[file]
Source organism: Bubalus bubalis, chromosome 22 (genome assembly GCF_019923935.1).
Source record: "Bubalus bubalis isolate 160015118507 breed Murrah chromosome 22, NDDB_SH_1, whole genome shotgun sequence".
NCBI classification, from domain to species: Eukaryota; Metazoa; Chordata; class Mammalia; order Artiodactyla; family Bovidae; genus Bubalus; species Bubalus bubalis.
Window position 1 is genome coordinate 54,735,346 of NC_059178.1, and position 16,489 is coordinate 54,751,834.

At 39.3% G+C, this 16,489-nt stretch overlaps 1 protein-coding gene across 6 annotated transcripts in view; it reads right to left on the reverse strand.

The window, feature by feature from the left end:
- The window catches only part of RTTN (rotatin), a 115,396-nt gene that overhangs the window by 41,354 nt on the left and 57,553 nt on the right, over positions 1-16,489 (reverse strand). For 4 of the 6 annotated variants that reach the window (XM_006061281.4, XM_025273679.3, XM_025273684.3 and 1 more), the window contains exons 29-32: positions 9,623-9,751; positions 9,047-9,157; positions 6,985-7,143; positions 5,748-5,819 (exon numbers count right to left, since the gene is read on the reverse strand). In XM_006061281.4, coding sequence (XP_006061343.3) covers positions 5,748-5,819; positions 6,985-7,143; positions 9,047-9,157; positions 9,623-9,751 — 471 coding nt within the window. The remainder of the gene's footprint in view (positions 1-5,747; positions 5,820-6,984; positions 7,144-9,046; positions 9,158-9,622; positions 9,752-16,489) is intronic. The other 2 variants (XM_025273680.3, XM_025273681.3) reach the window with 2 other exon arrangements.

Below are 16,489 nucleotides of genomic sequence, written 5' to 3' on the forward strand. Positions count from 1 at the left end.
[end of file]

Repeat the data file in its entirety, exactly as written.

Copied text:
Source organism: Bubalus bubalis, chromosome 22 (genome assembly GCF_019923935.1).
Source record: "Bubalus bubalis isolate 160015118507 breed Murrah chromosome 22, NDDB_SH_1, whole genome shotgun sequence".
NCBI classification, from domain to species: Eukaryota; Metazoa; Chordata; class Mammalia; order Artiodactyla; family Bovidae; genus Bubalus; species Bubalus bubalis.
Window position 1 is genome coordinate 54,735,346 of NC_059178.1, and position 16,489 is coordinate 54,751,834.

At 39.3% G+C, this 16,489-nt stretch overlaps 1 protein-coding gene across 6 annotated transcripts in view; it reads right to left on the reverse strand.

The window, feature by feature from the left end:
- The window catches only part of RTTN (rotatin), a 115,396-nt gene that overhangs the window by 41,354 nt on the left and 57,553 nt on the right, over positions 1-16,489 (reverse strand). For 4 of the 6 annotated variants that reach the window (XM_006061281.4, XM_025273679.3, XM_025273684.3 and 1 more), the window contains exons 29-32: positions 9,623-9,751; positions 9,047-9,157; positions 6,985-7,143; positions 5,748-5,819 (exon numbers count right to left, since the gene is read on the reverse strand). In XM_006061281.4, coding sequence (XP_006061343.3) covers positions 5,748-5,819; positions 6,985-7,143; positions 9,047-9,157; positions 9,623-9,751 — 471 coding nt within the window. The remainder of the gene's footprint in view (positions 1-5,747; positions 5,820-6,984; positions 7,144-9,046; positions 9,158-9,622; positions 9,752-16,489) is intronic. The other 2 variants (XM_025273680.3, XM_025273681.3) reach the window with 2 other exon arrangements.

Below are 16,489 nucleotides of genomic sequence, written 5' to 3' on the forward strand. Positions count from 1 at the left end.